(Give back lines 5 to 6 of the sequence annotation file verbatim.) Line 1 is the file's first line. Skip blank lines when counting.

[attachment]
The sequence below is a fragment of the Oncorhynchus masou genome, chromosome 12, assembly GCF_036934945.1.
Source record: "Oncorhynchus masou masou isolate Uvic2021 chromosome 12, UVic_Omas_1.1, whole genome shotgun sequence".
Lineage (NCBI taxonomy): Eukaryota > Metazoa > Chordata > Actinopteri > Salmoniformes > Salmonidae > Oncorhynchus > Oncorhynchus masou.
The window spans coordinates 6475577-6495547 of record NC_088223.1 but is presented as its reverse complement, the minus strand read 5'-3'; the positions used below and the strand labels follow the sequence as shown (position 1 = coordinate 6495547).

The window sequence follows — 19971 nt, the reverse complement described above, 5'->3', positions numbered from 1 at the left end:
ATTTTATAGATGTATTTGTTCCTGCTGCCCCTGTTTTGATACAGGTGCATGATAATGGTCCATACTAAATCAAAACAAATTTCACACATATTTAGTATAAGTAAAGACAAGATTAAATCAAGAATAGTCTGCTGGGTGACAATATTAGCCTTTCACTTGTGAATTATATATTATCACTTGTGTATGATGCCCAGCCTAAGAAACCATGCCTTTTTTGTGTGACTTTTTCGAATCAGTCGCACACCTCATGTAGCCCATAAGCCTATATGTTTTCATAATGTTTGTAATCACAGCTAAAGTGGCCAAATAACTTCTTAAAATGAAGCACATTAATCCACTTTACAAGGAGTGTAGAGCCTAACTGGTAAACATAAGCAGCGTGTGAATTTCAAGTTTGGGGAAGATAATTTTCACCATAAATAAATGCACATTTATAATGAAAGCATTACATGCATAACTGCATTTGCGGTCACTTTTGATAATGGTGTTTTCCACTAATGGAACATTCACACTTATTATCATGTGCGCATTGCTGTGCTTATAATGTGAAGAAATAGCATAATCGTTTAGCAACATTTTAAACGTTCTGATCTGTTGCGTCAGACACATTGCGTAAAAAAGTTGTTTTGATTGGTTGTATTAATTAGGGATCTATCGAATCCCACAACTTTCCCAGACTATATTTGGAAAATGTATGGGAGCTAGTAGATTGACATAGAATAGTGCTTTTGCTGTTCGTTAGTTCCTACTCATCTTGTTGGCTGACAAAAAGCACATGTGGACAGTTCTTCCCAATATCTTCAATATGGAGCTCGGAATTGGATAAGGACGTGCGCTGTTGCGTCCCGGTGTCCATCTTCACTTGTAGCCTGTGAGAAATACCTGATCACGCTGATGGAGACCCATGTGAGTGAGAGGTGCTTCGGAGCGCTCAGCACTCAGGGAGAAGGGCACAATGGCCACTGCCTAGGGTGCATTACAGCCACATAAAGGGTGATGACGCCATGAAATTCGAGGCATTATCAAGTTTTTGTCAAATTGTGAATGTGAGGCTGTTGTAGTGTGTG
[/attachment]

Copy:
The window sequence follows — 19971 nt, the reverse complement described above, 5'->3', positions numbered from 1 at the left end:
ATTTTATAGATGTATTTGTTCCTGCTGCCCCTGTTTTGATACAGGTGCATGATAATGGTCCATACTAAATCAAAACAAATTTCACACATATTTAGTATAAGTAAAGACAAGATTAAATCAAGAATAGTCTGCTGGGTGACAATATTAGCCTTTCACTTGTGAATTATATATTATCACTTGTGTATGATGCCCAGCCTAAGAAACCATGCCTTTTTTGTGTGACTTTTTCGAATCAGTCGCACACCTCATGTAGCCCATAAGCCTATATGTTTTCATAATGTTTGTAATCACAGCTAAAGTGGCCAAATAACTTCTTAAAATGAAGCACATTAATCCACTTTACAAGGAGTGTAGAGCCTAACTGGTAAACATAAGCAGCGTGTGAATTTCAAGTTTGGGGAAGATAATTTTCACCATAAATAAATGCACATTTATAATGAAAGCATTACATGCATAACTGCATTTGCGGTCACTTTTGATAATGGTGTTTTCCACTAATGGAACATTCACACTTATTATCATGTGCGCATTGCTGTGCTTATAATGTGAAGAAATAGCATAATCGTTTAGCAACATTTTAAACGTTCTGATCTGTTGCGTCAGACACATTGCGTAAAAAAGTTGTTTTGATTGGTTGTATTAATTAGGGATCTATCGAATCCCACAACTTTCCCAGACTATATTTGGAAAATGTATGGGAGCTAGTAGATTGACATAGAATAGTGCTTTTGCTGTTCGTTAGTTCCTACTCATCTTGTTGGCTGACAAAAAGCACATGTGGACAGTTCTTCCCAATATCTTCAATATGGAGCTCGGAATTGGATAAGGACGTGCGCTGTTGCGTCCCGGTGTCCATCTTCACTTGTAGCCTGTGAGAAATACCTGATCACGCTGATGGAGACCCATGTGAGTGAGAGGTGCTTCGGAGCGCTCAGCACTCAGGGAGAAGGGCACAATGGCCACTGCCTAGGGTGCATTACAGCCACATAAAGGGTGATGACGCCATGAAATTCGAGGCATTATCAAGTTTTTGTCAAATTGTGAATGTGAGGCTGTTGTAGTGTGTG